Shutdown Prevention at Max Effort Strength and Conditioning
There hasn’t been much that I’ve felt I can do to keep future shutdowns from happening. It’s a powerless and awful feeling to know that just because one single county executive or mayor interprets data and risk in an overzealous or all-controlling manner that you may lose all of your income and all that you have worked so hard to have. We are a small private barbell club, and we have been able to keep a low profile. We aren’t open to the public, and we aren’t located in a high-visibility area. I’m hoping that we, along with everyone else, can do enough to impress upon local and state leaders not to find the need to kill small businesses.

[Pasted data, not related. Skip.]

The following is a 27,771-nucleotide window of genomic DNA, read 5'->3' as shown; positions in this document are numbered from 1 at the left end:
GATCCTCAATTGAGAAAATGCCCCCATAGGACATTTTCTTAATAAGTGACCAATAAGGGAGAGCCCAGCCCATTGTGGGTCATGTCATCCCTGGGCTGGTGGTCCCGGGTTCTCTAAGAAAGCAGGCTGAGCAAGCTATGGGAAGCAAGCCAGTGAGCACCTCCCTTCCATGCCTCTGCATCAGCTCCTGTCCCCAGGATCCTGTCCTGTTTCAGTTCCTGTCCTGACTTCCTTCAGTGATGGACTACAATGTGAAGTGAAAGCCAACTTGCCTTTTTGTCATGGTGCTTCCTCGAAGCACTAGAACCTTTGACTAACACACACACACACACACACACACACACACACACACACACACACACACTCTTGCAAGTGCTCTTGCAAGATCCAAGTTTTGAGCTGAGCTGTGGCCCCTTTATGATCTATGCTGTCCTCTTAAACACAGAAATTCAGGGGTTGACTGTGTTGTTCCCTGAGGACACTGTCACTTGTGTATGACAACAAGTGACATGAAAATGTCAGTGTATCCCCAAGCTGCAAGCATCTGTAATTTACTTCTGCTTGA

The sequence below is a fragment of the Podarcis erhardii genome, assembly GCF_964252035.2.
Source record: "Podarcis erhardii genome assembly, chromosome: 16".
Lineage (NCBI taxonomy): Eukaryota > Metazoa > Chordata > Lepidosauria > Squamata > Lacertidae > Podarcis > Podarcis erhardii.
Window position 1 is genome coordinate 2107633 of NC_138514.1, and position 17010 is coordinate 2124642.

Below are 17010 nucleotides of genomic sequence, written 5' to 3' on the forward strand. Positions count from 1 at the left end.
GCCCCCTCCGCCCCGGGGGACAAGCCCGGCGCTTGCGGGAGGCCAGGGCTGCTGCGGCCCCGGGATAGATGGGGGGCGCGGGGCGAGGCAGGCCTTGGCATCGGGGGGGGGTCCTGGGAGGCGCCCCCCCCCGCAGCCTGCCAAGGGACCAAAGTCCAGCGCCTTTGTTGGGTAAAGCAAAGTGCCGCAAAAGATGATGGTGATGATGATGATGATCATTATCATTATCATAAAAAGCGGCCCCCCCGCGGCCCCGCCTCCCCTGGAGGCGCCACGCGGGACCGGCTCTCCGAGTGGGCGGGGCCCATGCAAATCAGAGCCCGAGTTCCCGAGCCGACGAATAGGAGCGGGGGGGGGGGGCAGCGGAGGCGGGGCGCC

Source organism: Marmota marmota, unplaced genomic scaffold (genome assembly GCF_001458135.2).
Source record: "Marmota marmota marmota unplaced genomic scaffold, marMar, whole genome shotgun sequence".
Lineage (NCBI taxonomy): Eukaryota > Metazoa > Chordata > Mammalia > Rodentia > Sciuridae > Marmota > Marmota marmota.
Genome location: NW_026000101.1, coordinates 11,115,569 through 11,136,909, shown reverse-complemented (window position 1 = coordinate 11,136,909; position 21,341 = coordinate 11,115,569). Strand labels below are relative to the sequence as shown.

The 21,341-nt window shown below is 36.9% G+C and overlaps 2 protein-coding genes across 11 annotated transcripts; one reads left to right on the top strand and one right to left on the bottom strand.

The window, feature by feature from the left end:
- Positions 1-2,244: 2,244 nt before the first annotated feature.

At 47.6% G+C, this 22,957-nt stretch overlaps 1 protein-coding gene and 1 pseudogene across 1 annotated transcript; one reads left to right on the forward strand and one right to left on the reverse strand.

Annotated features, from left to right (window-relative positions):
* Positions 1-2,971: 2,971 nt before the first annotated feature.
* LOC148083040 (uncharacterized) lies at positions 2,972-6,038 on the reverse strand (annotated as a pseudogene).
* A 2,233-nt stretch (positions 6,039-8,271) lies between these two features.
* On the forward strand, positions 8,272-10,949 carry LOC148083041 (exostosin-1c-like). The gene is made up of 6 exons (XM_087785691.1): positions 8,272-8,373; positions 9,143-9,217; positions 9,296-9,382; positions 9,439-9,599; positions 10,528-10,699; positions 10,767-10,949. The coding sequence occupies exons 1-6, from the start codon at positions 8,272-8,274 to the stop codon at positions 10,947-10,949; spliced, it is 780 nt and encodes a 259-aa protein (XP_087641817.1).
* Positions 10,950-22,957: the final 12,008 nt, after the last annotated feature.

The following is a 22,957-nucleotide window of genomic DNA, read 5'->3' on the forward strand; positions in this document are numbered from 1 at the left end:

Operation and Coaching Changes at Max Effort Strength and Conditioning
The coronavirus changed the way I had to do things a lot at the beginning. We weren’t allowed to train inside our gym. So, I lent equipment to many of our members, who insisted on staying home. I wrote them programs based on what they had. I met clients in parks and took some equipment with me. I’ve done FaceTime workouts with people. I have one couple who I still do that with twice a week. Half of the stuff in their basement is equipment that I’ve lent them.